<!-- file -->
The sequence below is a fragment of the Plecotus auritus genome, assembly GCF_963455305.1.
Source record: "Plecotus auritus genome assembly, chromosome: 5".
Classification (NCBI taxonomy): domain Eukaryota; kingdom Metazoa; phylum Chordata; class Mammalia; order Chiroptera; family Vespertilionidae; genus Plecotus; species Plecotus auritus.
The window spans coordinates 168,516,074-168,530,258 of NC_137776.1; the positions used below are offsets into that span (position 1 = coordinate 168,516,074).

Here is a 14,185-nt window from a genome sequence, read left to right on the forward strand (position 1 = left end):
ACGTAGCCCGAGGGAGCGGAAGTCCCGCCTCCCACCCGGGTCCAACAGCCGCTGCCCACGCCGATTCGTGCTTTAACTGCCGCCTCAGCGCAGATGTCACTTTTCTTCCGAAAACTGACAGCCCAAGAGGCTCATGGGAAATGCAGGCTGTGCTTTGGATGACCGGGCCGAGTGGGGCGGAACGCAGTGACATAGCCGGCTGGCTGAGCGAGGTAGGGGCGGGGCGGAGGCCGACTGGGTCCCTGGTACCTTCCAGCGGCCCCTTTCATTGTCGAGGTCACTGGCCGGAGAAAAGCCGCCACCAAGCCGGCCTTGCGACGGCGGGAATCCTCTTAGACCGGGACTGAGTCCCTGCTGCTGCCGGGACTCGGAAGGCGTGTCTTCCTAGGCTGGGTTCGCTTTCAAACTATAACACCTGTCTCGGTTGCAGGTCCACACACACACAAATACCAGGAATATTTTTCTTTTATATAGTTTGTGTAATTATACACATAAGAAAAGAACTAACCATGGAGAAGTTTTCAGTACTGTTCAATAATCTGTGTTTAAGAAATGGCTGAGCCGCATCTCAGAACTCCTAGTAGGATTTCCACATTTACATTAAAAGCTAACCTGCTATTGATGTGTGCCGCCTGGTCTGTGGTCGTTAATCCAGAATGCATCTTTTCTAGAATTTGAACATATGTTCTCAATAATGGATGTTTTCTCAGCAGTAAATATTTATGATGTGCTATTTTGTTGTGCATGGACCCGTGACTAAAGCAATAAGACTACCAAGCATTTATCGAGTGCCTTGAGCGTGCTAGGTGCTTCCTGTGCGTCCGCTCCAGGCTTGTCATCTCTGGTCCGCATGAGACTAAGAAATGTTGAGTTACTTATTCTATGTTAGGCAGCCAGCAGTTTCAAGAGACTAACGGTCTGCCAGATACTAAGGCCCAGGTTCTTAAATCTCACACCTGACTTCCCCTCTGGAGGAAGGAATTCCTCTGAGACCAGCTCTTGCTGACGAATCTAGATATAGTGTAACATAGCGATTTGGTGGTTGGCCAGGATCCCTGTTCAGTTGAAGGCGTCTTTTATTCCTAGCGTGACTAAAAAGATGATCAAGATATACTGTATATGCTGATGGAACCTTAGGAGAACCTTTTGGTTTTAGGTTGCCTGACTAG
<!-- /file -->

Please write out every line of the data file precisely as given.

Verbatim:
The sequence below is a fragment of the Plecotus auritus genome, assembly GCF_963455305.1.
Source record: "Plecotus auritus genome assembly, chromosome: 5".
Classification (NCBI taxonomy): domain Eukaryota; kingdom Metazoa; phylum Chordata; class Mammalia; order Chiroptera; family Vespertilionidae; genus Plecotus; species Plecotus auritus.
The window spans coordinates 168,516,074-168,530,258 of NC_137776.1; the positions used below are offsets into that span (position 1 = coordinate 168,516,074).

Here is a 14,185-nt window from a genome sequence, read left to right on the forward strand (position 1 = left end):
ACGTAGCCCGAGGGAGCGGAAGTCCCGCCTCCCACCCGGGTCCAACAGCCGCTGCCCACGCCGATTCGTGCTTTAACTGCCGCCTCAGCGCAGATGTCACTTTTCTTCCGAAAACTGACAGCCCAAGAGGCTCATGGGAAATGCAGGCTGTGCTTTGGATGACCGGGCCGAGTGGGGCGGAACGCAGTGACATAGCCGGCTGGCTGAGCGAGGTAGGGGCGGGGCGGAGGCCGACTGGGTCCCTGGTACCTTCCAGCGGCCCCTTTCATTGTCGAGGTCACTGGCCGGAGAAAAGCCGCCACCAAGCCGGCCTTGCGACGGCGGGAATCCTCTTAGACCGGGACTGAGTCCCTGCTGCTGCCGGGACTCGGAAGGCGTGTCTTCCTAGGCTGGGTTCGCTTTCAAACTATAACACCTGTCTCGGTTGCAGGTCCACACACACACAAATACCAGGAATATTTTTCTTTTATATAGTTTGTGTAATTATACACATAAGAAAAGAACTAACCATGGAGAAGTTTTCAGTACTGTTCAATAATCTGTGTTTAAGAAATGGCTGAGCCGCATCTCAGAACTCCTAGTAGGATTTCCACATTTACATTAAAAGCTAACCTGCTATTGATGTGTGCCGCCTGGTCTGTGGTCGTTAATCCAGAATGCATCTTTTCTAGAATTTGAACATATGTTCTCAATAATGGATGTTTTCTCAGCAGTAAATATTTATGATGTGCTATTTTGTTGTGCATGGACCCGTGACTAAAGCAATAAGACTACCAAGCATTTATCGAGTGCCTTGAGCGTGCTAGGTGCTTCCTGTGCGTCCGCTCCAGGCTTGTCATCTCTGGTCCGCATGAGACTAAGAAATGTTGAGTTACTTATTCTATGTTAGGCAGCCAGCAGTTTCAAGAGACTAACGGTCTGCCAGATACTAAGGCCCAGGTTCTTAAATCTCACACCTGACTTCCCCTCTGGAGGAAGGAATTCCTCTGAGACCAGCTCTTGCTGACGAATCTAGATATAGTGTAACATAGCGATTTGGTGGTTGGCCAGGATCCCTGTTCAGTTGAAGGCGTCTTTTATTCCTAGCGTGACTAAAAAGATGATCAAGATATACTGTATATGCTGATGGAACCTTAGGAGAACCTTTTGGTTTTAGGTTGCCTGACTAG